ED registers case against Sharad Pawar, 70 others in Maharashtra cooperative bank fraud case
There are allegations that MSC Bank had fraudulently sanctioned loans to the office bearers of cooperative sugar factories and also the bank's then top execs. The scam is pegged at Rs 25,000 crore.
September 24, 2019 / 10:29 PM IST
The Enforcement Directorate (ED) has registered an Enforcement Case Information Report (ECIR) in connection with the Maharashtra State Co-operative (MSC) Bank fraud case against Nationalist Congress Party (NCP) chief Sharad Pawar, his nephew and former deputy chief minister Ajit Pawar and 70 other officials of MSC Bank.
It is alleged that MSC Bank had sanctioned loans in a fraudulent manner to office bearers and directors of local co-operative sugar factories (CSFs), spinning mills and other processing units, and also to the bank's then top executives. The scam is pegged at Rs 25,000 crore.
Most of the 48 directors of the MSC Bank at the time when the alleged fraud was committed between 2001 and 2011 were elected representatives from various parties.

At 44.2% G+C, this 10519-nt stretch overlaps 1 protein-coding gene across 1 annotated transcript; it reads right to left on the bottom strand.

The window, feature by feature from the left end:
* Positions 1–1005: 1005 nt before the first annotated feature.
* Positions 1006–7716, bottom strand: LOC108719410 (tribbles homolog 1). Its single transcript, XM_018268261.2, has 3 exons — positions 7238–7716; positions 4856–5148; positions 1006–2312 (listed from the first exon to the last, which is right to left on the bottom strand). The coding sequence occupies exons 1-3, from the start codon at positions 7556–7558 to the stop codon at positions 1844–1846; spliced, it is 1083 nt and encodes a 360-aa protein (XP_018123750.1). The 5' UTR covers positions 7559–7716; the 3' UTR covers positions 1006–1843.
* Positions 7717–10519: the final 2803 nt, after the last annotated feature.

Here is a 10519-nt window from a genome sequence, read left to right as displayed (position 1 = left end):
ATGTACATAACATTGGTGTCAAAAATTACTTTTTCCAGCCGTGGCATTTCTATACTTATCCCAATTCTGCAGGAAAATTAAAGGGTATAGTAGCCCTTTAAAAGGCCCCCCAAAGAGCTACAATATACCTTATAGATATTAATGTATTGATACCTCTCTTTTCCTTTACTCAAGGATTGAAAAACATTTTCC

Some of the directors were Ajit Pawar, Anand Adsul and Dilip Deshmukh, among others. The agency has also named Isharlal Jain, Jayant Patil, Shivaji Rao Nalvade, Rajendra Shingane and Madan Patil.
The ED will be probing the alleged money-laundering in the case. Sources stated that loans were provided to CSFs by the officials of the MSC Bank who were allegedly connected to the owners. The loans sanctioned is suspected to have been done only to extend benefits to the directors of the lending bank for personal gains thereby defrauding and cheating the bank and its shareholders.
The agency will probe allegations of loans sanctioned to CSFs despite their weak financials and negative net worth with no collateral in many cases.
Subsequently, the CSFs -- that turned sick due to alleged mismanagement and underutilisation of capacity -- were sold by the board at a price much below the reserve price offering wrongful gains to the purchaser.
The agency will probe why the CSFs were sold for much lower than the reserve price, and in some cases, at a price favouring the purchaser with no rules followed to fix the reserve price. The probe will also cover allegations of forged documents like sale certificates made in some instances in which the actual sale was done at a much lower level than specified.